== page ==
We have until now considered this relationship only from the standpoint of the worker and later on we shall be considering it also from the standpoint of the non-worker.
Through estranged, alienated labor, then, the worker produces the relationship to this labor of a man alien to labor and standing outside it. The relationship of the worker to labor creates the relation to it of the capitalist (or whatever one chooses to call the master of labor). Private property is thus the product, the result, the necessary consequence, of alienated labor, of the external relation of the worker to nature and to himself.
Private property thus results by analysis from the concept of alienated labor, i.e., of alienated man, of estranged labor, of estranged life, of estranged man.
True, it is as a result of the movement of private property that we have obtained the concept of alienated labor (of alienated life) in political economy. But on analysis of this concept it becomes clear that though private property appears to be the reason, the cause of alienated labor, it is rather its consequence, just as the gods are originally not the cause but the effect of man’s intellectual confusion. Later this relationship becomes reciprocal.
Only at the culmination of the development of private property does this, its secret, appear again, namely, that on the one hand it is the product of alienated labor, and that on the other it is the means by which labor alienates itself, the realization of this alienation.
This exposition immediately sheds light on various hitherto unsolved conflicts.
(1) Political economy starts from labor as the real soul of production; yet to labor it gives nothing, and to private property everything. Confronting this contradiction, Proudhon has decided in favor of labor against private property21. We understand, however, that this apparent contradiction is the contradiction of estranged labor with itself, and that political economy has merely formulated the laws of estranged labor.21. Apparently Marx refers to Proudhon’s book Qu’est-ce que la propri’eté?, Paris, 1841.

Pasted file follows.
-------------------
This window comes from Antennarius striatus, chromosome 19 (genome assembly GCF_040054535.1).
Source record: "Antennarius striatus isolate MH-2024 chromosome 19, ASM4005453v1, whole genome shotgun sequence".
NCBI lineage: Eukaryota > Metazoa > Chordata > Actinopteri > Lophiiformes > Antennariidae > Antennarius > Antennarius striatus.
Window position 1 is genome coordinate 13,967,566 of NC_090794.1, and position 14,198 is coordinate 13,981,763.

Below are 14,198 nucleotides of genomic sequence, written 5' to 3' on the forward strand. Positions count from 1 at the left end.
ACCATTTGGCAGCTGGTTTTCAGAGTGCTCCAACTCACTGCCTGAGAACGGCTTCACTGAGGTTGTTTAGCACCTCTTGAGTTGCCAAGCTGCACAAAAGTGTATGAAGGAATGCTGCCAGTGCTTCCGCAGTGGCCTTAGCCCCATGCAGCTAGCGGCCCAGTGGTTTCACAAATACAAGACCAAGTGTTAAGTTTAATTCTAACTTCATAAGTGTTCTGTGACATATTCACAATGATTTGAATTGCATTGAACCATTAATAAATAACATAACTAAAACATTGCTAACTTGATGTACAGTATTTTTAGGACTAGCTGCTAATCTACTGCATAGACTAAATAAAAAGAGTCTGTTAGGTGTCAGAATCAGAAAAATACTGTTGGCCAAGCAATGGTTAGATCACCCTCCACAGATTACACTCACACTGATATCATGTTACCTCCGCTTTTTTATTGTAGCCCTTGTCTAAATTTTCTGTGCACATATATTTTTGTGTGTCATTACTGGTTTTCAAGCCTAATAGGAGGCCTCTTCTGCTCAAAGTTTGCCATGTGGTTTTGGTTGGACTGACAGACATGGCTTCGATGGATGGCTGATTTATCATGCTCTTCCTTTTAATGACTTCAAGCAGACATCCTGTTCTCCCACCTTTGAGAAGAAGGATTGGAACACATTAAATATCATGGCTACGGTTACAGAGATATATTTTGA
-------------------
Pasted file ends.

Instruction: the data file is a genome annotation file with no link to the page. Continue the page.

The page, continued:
22. This passage shows that Marx here uses the category of wages in a broad sense, as an expression of antagonistic relations between the classes of capitalists and of wage-workers. Under “the wages” he understands “the wage-labour,” the capitalist system as such. This idea was apparently elaborated in detail in that part of the manuscript which is now extant.
We also understand, therefore, that wages and private property are identical. Indeed, where the product, as the object of labor, pays for labor itself, there the wage is but a necessary consequence of labor’s estrangement. Likewise, in the wage of labor, labor does not appear as an end in itself but as the servant of the wage. We shall develop this point later, and meanwhile will only draw some conclusions. 22